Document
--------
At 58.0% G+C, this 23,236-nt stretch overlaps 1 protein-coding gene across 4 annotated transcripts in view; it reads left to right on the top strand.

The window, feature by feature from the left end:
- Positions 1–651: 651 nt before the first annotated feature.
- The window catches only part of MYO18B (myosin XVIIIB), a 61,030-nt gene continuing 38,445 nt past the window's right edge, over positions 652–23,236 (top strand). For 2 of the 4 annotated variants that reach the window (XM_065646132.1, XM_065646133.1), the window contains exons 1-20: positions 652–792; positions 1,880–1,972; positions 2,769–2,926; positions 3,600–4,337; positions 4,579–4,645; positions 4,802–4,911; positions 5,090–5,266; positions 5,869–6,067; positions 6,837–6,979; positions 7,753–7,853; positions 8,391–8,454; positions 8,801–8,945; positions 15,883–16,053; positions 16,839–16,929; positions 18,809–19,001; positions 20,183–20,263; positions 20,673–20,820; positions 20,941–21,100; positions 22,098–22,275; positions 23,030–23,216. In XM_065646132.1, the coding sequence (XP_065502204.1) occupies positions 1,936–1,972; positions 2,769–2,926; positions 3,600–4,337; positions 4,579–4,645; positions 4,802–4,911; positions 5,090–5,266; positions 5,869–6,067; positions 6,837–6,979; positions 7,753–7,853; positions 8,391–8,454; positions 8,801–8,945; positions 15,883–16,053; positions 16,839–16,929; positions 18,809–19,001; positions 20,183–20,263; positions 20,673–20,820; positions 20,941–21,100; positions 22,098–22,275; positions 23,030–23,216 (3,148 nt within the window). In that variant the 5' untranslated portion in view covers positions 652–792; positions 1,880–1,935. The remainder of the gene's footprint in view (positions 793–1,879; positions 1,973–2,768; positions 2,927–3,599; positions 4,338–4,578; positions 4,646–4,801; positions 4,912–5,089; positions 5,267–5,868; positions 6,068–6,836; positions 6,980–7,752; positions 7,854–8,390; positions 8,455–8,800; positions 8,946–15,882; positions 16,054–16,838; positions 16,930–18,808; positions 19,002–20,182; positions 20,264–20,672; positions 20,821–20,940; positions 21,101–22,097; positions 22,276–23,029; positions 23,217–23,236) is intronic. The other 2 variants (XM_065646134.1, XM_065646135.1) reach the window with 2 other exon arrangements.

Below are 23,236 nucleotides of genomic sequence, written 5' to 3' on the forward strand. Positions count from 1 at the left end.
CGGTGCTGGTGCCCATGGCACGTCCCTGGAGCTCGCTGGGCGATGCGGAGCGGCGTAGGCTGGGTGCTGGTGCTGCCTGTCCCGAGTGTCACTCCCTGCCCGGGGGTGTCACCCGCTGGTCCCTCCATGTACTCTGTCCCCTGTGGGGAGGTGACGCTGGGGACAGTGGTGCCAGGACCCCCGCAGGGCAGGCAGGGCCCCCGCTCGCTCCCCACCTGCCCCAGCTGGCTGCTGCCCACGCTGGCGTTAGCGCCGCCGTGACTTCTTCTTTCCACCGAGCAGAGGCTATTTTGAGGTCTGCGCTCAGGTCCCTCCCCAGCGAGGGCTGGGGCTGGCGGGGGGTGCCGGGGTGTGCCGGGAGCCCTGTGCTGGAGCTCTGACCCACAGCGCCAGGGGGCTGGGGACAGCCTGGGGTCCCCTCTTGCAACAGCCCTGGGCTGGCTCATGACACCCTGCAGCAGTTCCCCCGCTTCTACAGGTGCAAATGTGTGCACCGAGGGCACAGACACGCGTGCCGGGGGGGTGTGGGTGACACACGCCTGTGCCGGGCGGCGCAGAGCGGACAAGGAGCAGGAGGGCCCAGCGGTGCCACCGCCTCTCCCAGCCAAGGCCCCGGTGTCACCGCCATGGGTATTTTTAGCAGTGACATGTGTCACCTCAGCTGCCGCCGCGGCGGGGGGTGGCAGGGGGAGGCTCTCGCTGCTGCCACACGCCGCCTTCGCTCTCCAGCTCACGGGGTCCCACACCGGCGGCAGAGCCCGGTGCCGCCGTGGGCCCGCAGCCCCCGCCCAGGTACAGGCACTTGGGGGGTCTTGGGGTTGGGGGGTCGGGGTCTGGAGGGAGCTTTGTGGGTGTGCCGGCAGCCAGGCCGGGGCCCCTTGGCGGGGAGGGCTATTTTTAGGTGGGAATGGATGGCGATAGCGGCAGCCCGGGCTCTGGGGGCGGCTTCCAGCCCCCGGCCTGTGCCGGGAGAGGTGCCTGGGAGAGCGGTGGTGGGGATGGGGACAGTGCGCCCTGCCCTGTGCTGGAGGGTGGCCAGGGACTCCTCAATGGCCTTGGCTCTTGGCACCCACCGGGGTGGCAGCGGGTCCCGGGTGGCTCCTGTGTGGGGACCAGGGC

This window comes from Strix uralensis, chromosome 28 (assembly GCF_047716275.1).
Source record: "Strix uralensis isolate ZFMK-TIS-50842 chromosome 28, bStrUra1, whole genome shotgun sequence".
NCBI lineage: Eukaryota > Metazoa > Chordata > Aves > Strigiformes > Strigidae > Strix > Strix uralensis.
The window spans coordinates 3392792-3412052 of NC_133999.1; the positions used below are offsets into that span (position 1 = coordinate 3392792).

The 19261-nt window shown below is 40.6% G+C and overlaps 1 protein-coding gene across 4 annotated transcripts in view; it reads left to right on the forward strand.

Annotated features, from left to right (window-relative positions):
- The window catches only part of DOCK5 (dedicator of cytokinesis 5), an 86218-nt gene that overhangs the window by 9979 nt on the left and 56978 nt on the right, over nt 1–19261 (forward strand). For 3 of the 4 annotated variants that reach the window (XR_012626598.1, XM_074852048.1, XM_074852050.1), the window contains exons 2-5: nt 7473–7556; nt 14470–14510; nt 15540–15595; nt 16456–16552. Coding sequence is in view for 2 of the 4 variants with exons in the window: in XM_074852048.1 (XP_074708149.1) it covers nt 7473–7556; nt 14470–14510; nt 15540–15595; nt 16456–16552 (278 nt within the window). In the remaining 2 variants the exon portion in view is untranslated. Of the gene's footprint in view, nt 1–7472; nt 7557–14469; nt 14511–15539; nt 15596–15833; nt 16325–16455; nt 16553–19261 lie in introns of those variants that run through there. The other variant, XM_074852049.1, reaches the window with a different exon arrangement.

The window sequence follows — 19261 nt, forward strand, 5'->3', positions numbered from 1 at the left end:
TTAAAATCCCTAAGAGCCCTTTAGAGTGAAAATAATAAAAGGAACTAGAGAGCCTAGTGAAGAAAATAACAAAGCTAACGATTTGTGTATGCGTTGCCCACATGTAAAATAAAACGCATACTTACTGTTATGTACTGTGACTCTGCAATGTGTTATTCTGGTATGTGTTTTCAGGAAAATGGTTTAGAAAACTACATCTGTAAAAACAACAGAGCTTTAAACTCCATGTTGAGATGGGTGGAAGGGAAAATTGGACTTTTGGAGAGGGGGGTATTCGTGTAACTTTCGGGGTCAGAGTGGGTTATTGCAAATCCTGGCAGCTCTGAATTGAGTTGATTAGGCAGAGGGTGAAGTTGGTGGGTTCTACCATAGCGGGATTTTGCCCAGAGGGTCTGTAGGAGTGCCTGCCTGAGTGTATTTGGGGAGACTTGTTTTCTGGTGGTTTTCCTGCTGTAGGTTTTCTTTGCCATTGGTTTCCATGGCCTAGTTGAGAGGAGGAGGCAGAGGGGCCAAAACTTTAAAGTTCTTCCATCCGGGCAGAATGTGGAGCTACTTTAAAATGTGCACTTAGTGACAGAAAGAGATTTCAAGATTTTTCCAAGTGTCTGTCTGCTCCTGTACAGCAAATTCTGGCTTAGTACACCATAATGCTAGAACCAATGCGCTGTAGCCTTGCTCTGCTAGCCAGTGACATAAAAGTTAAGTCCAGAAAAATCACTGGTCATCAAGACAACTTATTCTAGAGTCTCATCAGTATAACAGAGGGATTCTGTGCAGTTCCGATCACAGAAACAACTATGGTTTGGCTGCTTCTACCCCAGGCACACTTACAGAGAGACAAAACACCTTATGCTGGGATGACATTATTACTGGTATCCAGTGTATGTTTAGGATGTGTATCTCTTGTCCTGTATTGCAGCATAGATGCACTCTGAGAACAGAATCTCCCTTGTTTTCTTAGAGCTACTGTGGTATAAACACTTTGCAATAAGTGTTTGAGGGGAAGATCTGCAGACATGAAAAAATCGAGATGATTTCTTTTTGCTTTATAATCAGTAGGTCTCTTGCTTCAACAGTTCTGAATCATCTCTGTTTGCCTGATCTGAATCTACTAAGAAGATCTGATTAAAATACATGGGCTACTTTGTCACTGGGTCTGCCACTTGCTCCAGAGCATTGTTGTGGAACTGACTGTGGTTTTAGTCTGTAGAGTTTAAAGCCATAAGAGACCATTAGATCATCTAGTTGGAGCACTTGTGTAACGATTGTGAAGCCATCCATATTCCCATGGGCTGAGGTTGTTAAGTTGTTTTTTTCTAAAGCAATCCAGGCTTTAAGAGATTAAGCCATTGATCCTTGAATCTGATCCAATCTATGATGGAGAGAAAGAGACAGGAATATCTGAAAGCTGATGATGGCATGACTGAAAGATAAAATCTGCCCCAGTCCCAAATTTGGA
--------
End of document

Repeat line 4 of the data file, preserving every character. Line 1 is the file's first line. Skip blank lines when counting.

- The window catches only part of MYO18B (myosin XVIIIB), a 61,030-nt gene continuing 38,445 nt past the window's right edge, over positions 652–23,236 (top strand). For 2 of the 4 annotated variants that reach the window (XM_065646132.1, XM_065646133.1), the window contains exons 1-20: positions 652–792; positions 1,880–1,972; positions 2,769–2,926; positions 3,600–4,337; positions 4,579–4,645; positions 4,802–4,911; positions 5,090–5,266; positions 5,869–6,067; positions 6,837–6,979; positions 7,753–7,853; positions 8,391–8,454; positions 8,801–8,945; positions 15,883–16,053; positions 16,839–16,929; positions 18,809–19,001; positions 20,183–20,263; positions 20,673–20,820; positions 20,941–21,100; positions 22,098–22,275; positions 23,030–23,216. In XM_065646132.1, the coding sequence (XP_065502204.1) occupies positions 1,936–1,972; positions 2,769–2,926; positions 3,600–4,337; positions 4,579–4,645; positions 4,802–4,911; positions 5,090–5,266; positions 5,869–6,067; positions 6,837–6,979; positions 7,753–7,853; positions 8,391–8,454; positions 8,801–8,945; positions 15,883–16,053; positions 16,839–16,929; positions 18,809–19,001; positions 20,183–20,263; positions 20,673–20,820; positions 20,941–21,100; positions 22,098–22,275; positions 23,030–23,216 (3,148 nt within the window). In that variant the 5' untranslated portion in view covers positions 652–792; positions 1,880–1,935. The remainder of the gene's footprint in view (positions 793–1,879; positions 1,973–2,768; positions 2,927–3,599; positions 4,338–4,578; positions 4,646–4,801; positions 4,912–5,089; positions 5,267–5,868; positions 6,068–6,836; positions 6,980–7,752; positions 7,854–8,390; positions 8,455–8,800; positions 8,946–15,882; positions 16,054–16,838; positions 16,930–18,808; positions 19,002–20,182; positions 20,264–20,672; positions 20,821–20,940; positions 21,101–22,097; positions 22,276–23,029; positions 23,217–23,236) is intronic. The other 2 variants (XM_065646134.1, XM_065646135.1) reach the window with 2 other exon arrangements.